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Groved or Slotted Pistons

This is a discussion on Groved or Slotted Pistons within the Art Luppino forums, part of the Gun Professionals category; I have 2 friends that use the grooved pistons in their match rifles. I do not believe they make the rifle more accurate, but whatever ...


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Old December 13th, 2016, 07:43 PM   #31
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I have 2 friends that use the grooved pistons in their match rifles. I do not believe they make the rifle more accurate, but whatever voodoo they produce seems to make the shooters more accurate.

Personally, i use the Schuster overbored/vented gas plug on all my rifles.

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Old December 13th, 2016, 07:57 PM   #32
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? has anyone done a grouping/crono test with the same loads using the different pistons?

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Old December 14th, 2016, 03:11 AM   #33
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When will you be making these available to forum members?
When I can make one in less than 4 hours . . .

At the current cost of machine time, that alone would result in $140, then there is the cost of material, tooling, and labor.

. . . and find a better way to heat treat it - that involves something more efficient than a MAP torch.

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Old December 14th, 2016, 07:44 AM   #34
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Originally Posted by CaissonSeven View Post
Art -in Lee Emerison's "M14 Rifle Histoy and Delvelopment", pg 131, starting @ paragraph 2 -the text describes the origin of the concept at Picatinny Arsenal and the benefits of same.

I would have copied and pasted but not certain of the ramifications.
HTH

Ted Brown -"The groove serves to relieve any excess pressure in the system."

Exactly, it was designed to equalize pressure.




Groved pistons and reduced pressure seem to be the reason for the modifications. Reduced pressure allows heaver bullets without damage to the system is the claim,, nothing wrong with that if you want to use heavy bullets.

The Match M14 was going out of the system before the Piston issue was resolved, too bad for us...

This leaves us where we started: Some pistons give better accuracy than others, I accept that as a fact, even if I don't know why...

Next week I plan to swap out pistons in two M1A's, one is more accurate, and see if the situation reverses. Thanks guys... Art

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Old December 14th, 2016, 08:24 AM   #35
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I've seen Carl Leisenger at the range testing his builds. He brings 10 USGI pistons and tries each to see which gives the best group.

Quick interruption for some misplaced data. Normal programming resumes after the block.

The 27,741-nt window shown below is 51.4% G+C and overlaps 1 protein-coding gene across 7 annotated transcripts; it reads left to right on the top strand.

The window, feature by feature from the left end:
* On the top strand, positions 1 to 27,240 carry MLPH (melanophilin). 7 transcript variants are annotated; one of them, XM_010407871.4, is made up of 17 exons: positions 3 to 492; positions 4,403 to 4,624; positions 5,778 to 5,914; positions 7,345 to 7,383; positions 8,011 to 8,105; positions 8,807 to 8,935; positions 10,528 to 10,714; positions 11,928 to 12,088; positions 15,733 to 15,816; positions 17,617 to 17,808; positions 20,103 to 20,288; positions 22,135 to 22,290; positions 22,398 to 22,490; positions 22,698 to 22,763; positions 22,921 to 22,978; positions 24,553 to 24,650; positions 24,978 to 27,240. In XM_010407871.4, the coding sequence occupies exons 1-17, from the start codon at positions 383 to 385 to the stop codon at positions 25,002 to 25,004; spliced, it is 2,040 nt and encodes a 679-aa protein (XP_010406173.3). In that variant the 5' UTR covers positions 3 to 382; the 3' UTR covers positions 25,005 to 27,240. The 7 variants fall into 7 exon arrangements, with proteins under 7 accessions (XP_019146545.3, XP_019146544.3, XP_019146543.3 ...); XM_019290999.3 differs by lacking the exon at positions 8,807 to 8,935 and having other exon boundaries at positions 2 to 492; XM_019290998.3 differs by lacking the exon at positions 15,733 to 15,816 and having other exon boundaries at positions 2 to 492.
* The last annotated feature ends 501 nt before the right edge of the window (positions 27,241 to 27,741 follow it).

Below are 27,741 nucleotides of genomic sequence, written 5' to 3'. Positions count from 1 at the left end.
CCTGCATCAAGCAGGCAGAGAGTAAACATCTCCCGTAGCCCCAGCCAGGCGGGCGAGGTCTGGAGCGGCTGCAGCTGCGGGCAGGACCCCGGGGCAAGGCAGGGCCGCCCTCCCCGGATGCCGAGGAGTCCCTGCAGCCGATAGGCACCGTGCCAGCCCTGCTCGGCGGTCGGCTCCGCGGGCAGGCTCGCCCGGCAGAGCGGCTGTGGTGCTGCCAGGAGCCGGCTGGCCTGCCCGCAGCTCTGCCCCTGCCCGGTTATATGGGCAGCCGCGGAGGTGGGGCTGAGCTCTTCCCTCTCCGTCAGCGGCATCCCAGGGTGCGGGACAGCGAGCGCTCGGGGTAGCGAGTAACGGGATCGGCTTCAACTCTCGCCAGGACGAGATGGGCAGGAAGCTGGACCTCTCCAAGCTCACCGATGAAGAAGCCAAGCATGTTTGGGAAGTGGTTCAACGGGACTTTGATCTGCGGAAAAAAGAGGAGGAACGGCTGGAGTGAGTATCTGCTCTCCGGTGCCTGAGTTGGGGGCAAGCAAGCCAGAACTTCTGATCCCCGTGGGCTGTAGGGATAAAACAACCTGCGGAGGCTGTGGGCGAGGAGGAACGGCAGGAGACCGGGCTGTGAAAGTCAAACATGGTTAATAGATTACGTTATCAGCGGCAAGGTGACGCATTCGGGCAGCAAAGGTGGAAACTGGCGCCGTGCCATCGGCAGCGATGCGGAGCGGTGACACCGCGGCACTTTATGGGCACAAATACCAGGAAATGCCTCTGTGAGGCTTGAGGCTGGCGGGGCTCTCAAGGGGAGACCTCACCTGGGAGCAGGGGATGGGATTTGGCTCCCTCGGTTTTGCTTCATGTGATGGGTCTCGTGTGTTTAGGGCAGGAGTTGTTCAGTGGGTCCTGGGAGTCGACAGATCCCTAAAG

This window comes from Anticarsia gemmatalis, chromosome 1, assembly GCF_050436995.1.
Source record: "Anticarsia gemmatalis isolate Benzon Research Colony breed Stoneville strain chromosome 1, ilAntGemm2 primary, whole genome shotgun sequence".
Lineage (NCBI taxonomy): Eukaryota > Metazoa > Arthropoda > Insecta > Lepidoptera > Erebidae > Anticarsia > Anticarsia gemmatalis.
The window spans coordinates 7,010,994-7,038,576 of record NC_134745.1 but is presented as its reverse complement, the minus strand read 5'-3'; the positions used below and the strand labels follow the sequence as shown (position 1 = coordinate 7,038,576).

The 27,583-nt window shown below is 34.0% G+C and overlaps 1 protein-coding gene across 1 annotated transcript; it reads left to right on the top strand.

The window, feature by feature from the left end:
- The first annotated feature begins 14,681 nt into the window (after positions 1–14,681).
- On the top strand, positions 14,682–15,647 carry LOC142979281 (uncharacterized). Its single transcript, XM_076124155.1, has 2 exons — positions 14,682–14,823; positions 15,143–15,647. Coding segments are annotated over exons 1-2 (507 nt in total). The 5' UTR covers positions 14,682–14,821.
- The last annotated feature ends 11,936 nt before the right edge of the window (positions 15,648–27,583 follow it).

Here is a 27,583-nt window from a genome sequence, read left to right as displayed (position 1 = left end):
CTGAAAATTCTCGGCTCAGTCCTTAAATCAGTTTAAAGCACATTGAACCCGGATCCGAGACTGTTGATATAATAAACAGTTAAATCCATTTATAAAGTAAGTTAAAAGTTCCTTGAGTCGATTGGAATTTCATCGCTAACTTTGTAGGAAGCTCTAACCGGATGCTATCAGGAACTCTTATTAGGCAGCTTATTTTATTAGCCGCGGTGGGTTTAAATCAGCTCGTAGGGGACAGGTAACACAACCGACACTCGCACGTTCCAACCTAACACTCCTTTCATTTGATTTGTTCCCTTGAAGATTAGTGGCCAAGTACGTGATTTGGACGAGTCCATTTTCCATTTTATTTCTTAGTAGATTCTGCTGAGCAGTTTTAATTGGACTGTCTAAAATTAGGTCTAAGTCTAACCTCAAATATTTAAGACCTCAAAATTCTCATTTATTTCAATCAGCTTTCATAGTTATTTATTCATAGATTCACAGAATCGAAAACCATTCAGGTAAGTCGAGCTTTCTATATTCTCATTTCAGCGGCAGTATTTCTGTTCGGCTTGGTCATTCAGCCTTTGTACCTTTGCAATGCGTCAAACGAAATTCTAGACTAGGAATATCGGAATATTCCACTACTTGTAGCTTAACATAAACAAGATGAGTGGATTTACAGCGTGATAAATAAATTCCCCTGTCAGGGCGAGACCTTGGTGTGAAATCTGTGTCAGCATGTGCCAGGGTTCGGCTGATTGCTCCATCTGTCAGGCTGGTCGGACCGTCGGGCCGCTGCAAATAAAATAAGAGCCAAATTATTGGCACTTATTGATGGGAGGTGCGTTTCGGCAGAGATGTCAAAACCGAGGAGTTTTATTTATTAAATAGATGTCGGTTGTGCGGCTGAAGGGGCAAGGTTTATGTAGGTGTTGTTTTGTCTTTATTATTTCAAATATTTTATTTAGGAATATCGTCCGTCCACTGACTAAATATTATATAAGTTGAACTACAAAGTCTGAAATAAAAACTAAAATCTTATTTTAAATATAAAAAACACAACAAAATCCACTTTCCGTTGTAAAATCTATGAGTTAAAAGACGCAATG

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Old December 14th, 2016, 12:25 PM   #36
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Anyone know why the gas hole in the piston was not simply made smaller?
If having a smaller hole worked well, that would have been a much easier and less expensive solution. And if the starting size of the hole was intentionally made too small, then reaming it larger would be much simpler than milling a groove/slot.

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Old December 14th, 2016, 02:12 PM   #37
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Anyone know why the gas hole in the piston was not simply made smaller?
If having a smaller hole worked well, that would have been a much easier and less expensive solution. And if the starting size of the hole was intentionally made too small, then reaming it larger would be much simpler than milling a groove/slot.

Jay Kosta
Endwell NY USA
Arctic conditions.

Troops can't drill out their pistons, and the Army was unwilling to spend half a million dollars to make a match piston (and introduce a new supply item).

Why Sadlak, et al., don't offer such an item is beyond me.

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Old December 14th, 2016, 02:57 PM   #38
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Isn't Jeff at Bula Defense is making pistons. I would run it past him.

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Old December 19th, 2016, 12:12 PM   #39
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Remember that we used to drill a 1/16" hole in the gas plug to do the same thing. That was dropped too. The standard size hole in the gas piston was designed to shoot standard M80, M118 and M852 loads. It works well. I used to shoot 180 SMK (Mexican Match) for 1000 yards and never changed anything in the system for the heavier bullets. It worked fine. Everything else was just Hype. Over the 30 years that the M14 was our primary advanced marksmanship service rifle, we tried lots of things, but what worked best was building consistent rifles and developing shooters skills. The M14 was and still is capable of shooting as accurately as any other rifle. Everything else is up to the user.

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